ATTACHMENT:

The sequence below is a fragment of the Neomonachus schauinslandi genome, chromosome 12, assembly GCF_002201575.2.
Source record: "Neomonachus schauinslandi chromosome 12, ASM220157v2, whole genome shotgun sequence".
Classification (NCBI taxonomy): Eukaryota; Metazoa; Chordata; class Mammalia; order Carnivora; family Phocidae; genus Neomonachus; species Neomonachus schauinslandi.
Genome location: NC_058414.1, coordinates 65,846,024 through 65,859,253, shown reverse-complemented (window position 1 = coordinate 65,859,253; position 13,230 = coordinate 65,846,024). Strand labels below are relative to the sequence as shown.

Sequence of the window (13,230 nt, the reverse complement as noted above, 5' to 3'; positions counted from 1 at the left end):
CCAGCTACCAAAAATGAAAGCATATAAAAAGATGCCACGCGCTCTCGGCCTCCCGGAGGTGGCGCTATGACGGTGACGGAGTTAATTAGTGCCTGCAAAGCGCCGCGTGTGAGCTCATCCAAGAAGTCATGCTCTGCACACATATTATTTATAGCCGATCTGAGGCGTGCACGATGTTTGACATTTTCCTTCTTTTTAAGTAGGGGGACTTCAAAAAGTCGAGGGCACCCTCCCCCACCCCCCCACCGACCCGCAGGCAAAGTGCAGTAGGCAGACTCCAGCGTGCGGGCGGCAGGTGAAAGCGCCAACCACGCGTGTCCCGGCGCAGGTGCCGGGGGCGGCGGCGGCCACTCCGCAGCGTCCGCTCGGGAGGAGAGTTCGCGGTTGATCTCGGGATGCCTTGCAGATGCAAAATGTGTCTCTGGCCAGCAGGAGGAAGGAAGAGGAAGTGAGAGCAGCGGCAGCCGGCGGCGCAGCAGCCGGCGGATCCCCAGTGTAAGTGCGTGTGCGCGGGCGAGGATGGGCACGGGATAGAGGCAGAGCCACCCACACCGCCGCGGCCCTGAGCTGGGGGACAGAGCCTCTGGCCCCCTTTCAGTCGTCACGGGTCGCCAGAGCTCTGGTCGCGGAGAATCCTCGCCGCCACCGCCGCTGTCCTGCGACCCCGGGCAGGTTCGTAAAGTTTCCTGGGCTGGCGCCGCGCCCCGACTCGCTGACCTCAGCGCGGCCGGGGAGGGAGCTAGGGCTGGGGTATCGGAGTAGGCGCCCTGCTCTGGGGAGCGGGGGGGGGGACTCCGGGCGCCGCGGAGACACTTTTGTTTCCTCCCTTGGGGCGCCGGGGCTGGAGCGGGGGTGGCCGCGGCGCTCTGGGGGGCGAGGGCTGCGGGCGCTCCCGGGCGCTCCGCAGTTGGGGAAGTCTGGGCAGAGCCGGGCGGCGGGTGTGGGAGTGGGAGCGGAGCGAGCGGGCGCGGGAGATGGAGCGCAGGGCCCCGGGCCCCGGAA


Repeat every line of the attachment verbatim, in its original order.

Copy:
The sequence below is a fragment of the Neomonachus schauinslandi genome, chromosome 12, assembly GCF_002201575.2.
Source record: "Neomonachus schauinslandi chromosome 12, ASM220157v2, whole genome shotgun sequence".
Classification (NCBI taxonomy): Eukaryota; Metazoa; Chordata; class Mammalia; order Carnivora; family Phocidae; genus Neomonachus; species Neomonachus schauinslandi.
Genome location: NC_058414.1, coordinates 65,846,024 through 65,859,253, shown reverse-complemented (window position 1 = coordinate 65,859,253; position 13,230 = coordinate 65,846,024). Strand labels below are relative to the sequence as shown.

Sequence of the window (13,230 nt, the reverse complement as noted above, 5' to 3'; positions counted from 1 at the left end):
CCAGCTACCAAAAATGAAAGCATATAAAAAGATGCCACGCGCTCTCGGCCTCCCGGAGGTGGCGCTATGACGGTGACGGAGTTAATTAGTGCCTGCAAAGCGCCGCGTGTGAGCTCATCCAAGAAGTCATGCTCTGCACACATATTATTTATAGCCGATCTGAGGCGTGCACGATGTTTGACATTTTCCTTCTTTTTAAGTAGGGGGACTTCAAAAAGTCGAGGGCACCCTCCCCCACCCCCCCACCGACCCGCAGGCAAAGTGCAGTAGGCAGACTCCAGCGTGCGGGCGGCAGGTGAAAGCGCCAACCACGCGTGTCCCGGCGCAGGTGCCGGGGGCGGCGGCGGCCACTCCGCAGCGTCCGCTCGGGAGGAGAGTTCGCGGTTGATCTCGGGATGCCTTGCAGATGCAAAATGTGTCTCTGGCCAGCAGGAGGAAGGAAGAGGAAGTGAGAGCAGCGGCAGCCGGCGGCGCAGCAGCCGGCGGATCCCCAGTGTAAGTGCGTGTGCGCGGGCGAGGATGGGCACGGGATAGAGGCAGAGCCACCCACACCGCCGCGGCCCTGAGCTGGGGGACAGAGCCTCTGGCCCCCTTTCAGTCGTCACGGGTCGCCAGAGCTCTGGTCGCGGAGAATCCTCGCCGCCACCGCCGCTGTCCTGCGACCCCGGGCAGGTTCGTAAAGTTTCCTGGGCTGGCGCCGCGCCCCGACTCGCTGACCTCAGCGCGGCCGGGGAGGGAGCTAGGGCTGGGGTATCGGAGTAGGCGCCCTGCTCTGGGGAGCGGGGGGGGGGACTCCGGGCGCCGCGGAGACACTTTTGTTTCCTCCCTTGGGGCGCCGGGGCTGGAGCGGGGGTGGCCGCGGCGCTCTGGGGGGCGAGGGCTGCGGGCGCTCCCGGGCGCTCCGCAGTTGGGGAAGTCTGGGCAGAGCCGGGCGGCGGGTGTGGGAGTGGGAGCGGAGCGAGCGGGCGCGGGAGATGGAGCGCAGGGCCCCGGGCCCCGGAA